It isn’t sacrilege to say that a Superman origin story should be taken seriously; it is an undeniably serious one. Kal-El is the quintessential immigrant, an orphaned boy raised by parents who teach him how to be a man for others, and leave it to him to determine how his abilities will make the world a better place. If told honestly, it’s hard to think of a more serious story, superhero or otherwise.
But does it have to be a dark story as well? Far from it. In many ways, it’s the happiest and most inspiring story in comic books, if told right. And it may hold the key to how Man of Steel will launch DC’s shared movie universe.
In the debate over how much seriousness is acceptable in the superhero genre – one which is likely here to stay for the foreseeable future – it’s easy to try to divide the argument between Marvel and DC fans. But do Marvel fans think no hero should be portrayed seriously? Considering the fan reaction to darker takes on characters like The Punisher, Daredevil, and others, we’d say the tone should fit the character.
But Marvel chose the route that would grant them the biggest cohesive universe, and as we continue to warn, every comic book license reverting back to Marvel means fewer Marvel heroes appearing in fewer films. There’s also the fact that re-acquired characters like Blade or Ghost Rider might not fit with the current slate of heroes; a no-holds barred take on The Punisher, for instance, is harder to market as part of the family-friendly Avengers shared universe.
Will Warner Bros. and DC encounter a similar problem, and be unable to introduce a character more known for humor and heightened reality like, say, the Flash? Green Lantern dove into the deep end of Marvel’s strategy, introducing absurd and poorly-explained villains and plotlines that now make fitting the character into the upcoming universe a challenge, not a headstart.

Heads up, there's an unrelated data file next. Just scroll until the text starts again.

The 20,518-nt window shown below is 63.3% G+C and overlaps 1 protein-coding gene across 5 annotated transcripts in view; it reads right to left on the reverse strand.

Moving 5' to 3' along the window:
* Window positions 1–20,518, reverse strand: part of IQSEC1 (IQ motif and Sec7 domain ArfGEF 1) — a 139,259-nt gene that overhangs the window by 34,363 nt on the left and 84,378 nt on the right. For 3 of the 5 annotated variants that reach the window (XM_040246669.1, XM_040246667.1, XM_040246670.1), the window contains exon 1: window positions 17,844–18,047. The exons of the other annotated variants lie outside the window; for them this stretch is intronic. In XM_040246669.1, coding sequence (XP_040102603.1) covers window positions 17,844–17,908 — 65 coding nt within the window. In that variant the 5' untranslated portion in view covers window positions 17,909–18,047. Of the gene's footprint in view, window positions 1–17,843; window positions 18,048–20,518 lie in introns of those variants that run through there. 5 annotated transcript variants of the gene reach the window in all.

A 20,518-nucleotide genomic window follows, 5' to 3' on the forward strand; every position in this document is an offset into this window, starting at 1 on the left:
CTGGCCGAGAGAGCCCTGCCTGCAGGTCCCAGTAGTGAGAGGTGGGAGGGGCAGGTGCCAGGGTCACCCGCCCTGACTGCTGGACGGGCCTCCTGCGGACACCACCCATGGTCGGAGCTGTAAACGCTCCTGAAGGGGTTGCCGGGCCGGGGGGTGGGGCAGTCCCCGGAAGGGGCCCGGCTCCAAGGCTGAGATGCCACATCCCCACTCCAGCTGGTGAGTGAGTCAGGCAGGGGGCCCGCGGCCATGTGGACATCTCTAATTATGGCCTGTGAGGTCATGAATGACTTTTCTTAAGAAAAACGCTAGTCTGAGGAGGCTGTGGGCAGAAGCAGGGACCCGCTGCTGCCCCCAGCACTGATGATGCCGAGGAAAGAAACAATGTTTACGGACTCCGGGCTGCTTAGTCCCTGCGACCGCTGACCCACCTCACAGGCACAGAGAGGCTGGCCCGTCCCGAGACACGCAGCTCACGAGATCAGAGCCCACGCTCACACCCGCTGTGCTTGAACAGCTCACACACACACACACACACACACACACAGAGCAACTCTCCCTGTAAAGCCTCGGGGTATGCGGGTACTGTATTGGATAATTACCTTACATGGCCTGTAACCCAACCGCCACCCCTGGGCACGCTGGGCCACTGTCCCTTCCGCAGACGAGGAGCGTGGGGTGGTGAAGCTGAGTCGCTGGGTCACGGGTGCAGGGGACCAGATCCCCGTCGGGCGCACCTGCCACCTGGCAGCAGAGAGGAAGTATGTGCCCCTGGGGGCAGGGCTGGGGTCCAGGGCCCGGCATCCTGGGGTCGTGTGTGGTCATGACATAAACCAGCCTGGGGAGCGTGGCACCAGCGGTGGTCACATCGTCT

Only time will tell how GL is handled, but the steps being taken by the studio to build a shared universe are promising; Man of Steel will be setting the stage for other heroes, not by name-dropping or alluding to other Justice League members, but by establishing a formula that can be taken with every DC character. They may not all have the same tone (Batman’s darkness vs. Superman’s hope), but all are built with the same commitment to serious storytelling and character insight over fantastical adventure and escapsim.
Obviously, we hope to see both formulas find success, since it means comic book movies that offer both a look at heroes in our own world, and one that will make comic book fans’ dreams come true. However, fans of each approach must learn what to expect from one studio’s films over the other.
As Iron Man 3 has already shown, and Man of Steel may make clear before long, superhero movies will never make everyone happy. If nothing else, we hope this look at DC and Marvel’s different strategies will help remove some of the venom from the more heated debates between fans. Arguments can continue over which is preferred by a specific movie fan, but the two studios are headed very different directions, and are doing so on purpose.
What do you make of the differences between each studio’s idea of a ‘serious’ superhero movie? Do you tend to lean toward Marvel’s take or DC’s? Can you see your opinion changing in the future, or are you sticking with one side?
Follow Andrew on Twitter @andrew_dyce.
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